Apart from the USD forks, this is an old school chassis, with twin shocks and a tubular steel frame, and none the worse for that. The forks are very stiff, but otherwise the Bomber inspires confidence in the twisty bits, whether round town or out on the open road. At 124kg, it's easy to throw around and responds well to steering inputs while the Timsun rubber, complete with blocky tread, hangs on to the tarmac, at least in the dry. It's only at higher speeds that the Bomber feels less happy. Once over 60mph the front end goes a bit light and the whole bike feels as if it's floating over the tarmac rather than planted to it.



Linked brakes are part of the spec of all new 125s now – they don't have to have ABS, but both brakes must be operable via one lever or pedal. On geared bikes it's the pedal, which needs quite a shove to get a hard stop, and I found myself using the right-hand lever as well (which operates the front brake only) for a braking boost. That apart, they're well up the performance of the bike.



Good news and bad news here. By cafe racer standards the Bomber's riding position is pretty mild, even though it looks the part, which is kinder to middle-aged backs. (And let's face it, plenty of older riders buy bikes like this now). By contrast, the seat is authentically hard, straight out of the shed-built, old-skool etc tradition. The tailpiece is removeable to accommodate pillions. Something else that breathes authenticity is the level of vibration from mid-revs upwards, tingling through the seat and pegs and setting the mirrors a-buzz. Exciting in short bursts, tiring in the long run.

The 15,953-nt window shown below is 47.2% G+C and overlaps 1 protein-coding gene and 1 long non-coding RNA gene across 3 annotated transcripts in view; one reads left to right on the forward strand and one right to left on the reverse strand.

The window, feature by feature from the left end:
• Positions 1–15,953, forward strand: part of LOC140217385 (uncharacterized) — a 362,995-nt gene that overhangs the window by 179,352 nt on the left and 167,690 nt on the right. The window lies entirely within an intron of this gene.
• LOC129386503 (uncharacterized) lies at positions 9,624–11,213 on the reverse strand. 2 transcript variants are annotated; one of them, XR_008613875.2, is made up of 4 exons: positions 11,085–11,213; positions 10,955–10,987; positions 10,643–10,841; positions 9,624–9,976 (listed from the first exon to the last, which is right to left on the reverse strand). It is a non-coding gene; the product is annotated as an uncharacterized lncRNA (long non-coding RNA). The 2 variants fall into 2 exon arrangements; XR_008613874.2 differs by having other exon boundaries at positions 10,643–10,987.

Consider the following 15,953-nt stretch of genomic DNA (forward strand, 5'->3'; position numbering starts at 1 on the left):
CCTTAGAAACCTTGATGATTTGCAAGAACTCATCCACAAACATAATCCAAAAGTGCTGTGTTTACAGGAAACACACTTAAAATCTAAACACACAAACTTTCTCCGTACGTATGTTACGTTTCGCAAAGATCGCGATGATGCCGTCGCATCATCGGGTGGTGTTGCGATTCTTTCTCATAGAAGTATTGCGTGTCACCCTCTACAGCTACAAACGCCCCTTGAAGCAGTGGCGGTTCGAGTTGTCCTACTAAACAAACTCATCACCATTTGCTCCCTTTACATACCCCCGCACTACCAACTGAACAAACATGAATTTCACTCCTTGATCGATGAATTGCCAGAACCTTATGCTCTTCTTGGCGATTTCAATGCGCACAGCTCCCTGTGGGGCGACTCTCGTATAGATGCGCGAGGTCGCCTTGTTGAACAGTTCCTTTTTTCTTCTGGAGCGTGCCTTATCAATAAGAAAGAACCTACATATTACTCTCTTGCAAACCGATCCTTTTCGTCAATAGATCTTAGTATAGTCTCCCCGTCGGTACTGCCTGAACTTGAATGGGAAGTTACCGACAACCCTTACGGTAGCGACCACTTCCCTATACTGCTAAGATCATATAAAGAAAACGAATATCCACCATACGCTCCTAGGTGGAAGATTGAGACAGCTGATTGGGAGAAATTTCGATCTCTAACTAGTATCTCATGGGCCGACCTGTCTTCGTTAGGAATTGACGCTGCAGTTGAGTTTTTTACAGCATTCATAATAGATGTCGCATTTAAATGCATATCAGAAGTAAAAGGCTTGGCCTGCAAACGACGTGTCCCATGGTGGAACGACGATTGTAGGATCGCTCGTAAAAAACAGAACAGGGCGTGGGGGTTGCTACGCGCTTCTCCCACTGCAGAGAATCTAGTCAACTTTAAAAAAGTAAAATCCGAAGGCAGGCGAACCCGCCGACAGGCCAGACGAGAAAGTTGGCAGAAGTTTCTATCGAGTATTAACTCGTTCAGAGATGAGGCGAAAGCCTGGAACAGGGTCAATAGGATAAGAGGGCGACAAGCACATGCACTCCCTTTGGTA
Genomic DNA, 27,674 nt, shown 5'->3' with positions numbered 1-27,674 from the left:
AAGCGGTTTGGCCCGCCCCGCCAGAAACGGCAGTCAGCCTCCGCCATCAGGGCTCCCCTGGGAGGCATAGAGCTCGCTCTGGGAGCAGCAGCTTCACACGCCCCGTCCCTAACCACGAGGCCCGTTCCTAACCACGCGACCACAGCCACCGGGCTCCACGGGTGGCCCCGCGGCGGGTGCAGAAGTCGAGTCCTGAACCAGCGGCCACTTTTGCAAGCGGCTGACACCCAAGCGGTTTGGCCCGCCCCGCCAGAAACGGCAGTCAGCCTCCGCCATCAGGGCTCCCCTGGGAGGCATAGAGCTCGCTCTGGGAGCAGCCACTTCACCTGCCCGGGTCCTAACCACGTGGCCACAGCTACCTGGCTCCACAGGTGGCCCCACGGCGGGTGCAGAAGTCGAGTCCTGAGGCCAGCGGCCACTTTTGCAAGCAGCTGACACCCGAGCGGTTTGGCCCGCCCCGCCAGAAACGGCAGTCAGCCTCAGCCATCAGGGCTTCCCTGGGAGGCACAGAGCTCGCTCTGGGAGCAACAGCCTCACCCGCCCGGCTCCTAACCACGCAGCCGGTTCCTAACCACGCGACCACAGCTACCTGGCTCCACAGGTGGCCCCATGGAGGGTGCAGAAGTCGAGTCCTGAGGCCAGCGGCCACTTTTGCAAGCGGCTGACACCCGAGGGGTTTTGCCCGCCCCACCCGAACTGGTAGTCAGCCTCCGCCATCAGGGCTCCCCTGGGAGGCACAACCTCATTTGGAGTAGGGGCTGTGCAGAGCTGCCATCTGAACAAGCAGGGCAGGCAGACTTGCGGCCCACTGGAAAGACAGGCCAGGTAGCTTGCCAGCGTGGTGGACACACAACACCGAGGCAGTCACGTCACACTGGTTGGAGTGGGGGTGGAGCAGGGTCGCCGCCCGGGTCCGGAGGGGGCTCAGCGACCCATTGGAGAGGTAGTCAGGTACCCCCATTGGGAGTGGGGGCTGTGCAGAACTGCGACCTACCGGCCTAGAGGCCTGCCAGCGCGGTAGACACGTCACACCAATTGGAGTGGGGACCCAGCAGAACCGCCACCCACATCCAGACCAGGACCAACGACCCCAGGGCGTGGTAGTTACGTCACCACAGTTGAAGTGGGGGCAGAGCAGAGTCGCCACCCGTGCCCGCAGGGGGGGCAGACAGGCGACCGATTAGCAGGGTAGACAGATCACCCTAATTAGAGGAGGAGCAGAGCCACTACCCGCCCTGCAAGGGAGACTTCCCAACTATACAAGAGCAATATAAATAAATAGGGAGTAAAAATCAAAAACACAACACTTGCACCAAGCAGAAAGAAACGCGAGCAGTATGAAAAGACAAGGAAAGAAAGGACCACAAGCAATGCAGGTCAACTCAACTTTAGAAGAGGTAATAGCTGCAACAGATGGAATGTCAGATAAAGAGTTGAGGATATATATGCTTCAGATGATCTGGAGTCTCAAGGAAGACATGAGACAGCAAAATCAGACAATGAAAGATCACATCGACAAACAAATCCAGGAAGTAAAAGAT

Not much to say here because the Bomber is built down to a price and doesn't have much in the way of equipment, though the USD forks and remote reservoir rear shocks do look quite flash, and the shocks are pre-load adjustable. I'd like to have seen a rev counter on a bike with racer aspirations and such a revvy motor, but the Bomber does boast a quickly detachable headlight cowl, which none of  its rivals do, so you can alter the styling in a couple of minutes.




The Bomber is a flashy little bugger. Everything about it screams 'look at me,' and I have to say the basic styling is spot on, with a slim and purposeful look from the headlight cowl through the tank and humped seat to the tailpiece with the circular rear light. The colour scheme works well too, all silver and black set off by black spoked rims and the gold finish forks and shock reservoirs. In short, it looks the part.




I liked the Bomber. Sure, it vibrates at high revs and feels a bit vague at dual-carriageway speeds, but apart from that it goes, handles and brakes pretty well. And on Brighton seafront it looks poised to race to the next milk-bar.


Three things I loved about the Sinnis Bomber…

• Performance

• Cafe racer looks

• Riding position


Three things that I didn’t…

• High speed vagueness

• Vibes

• Hard seat



Sinnis Bomber 125 (2018) spec

Engine Air

cooled 2-valve SOHC single



Max power


Fuel system

Delphi electronic injection




Tubular steel

Front tyre


Rear tyre


Front suspension

USD forks, non-adj

Rear suspension

Twin shocks, pre-load adj


Linked system, discs front and rear

Instrument display

Speedo, fuel gauge







Seat Height






Fuel tank

10 litres


Euro 4

Standard equipment

Headlight cowl, seat tailpiece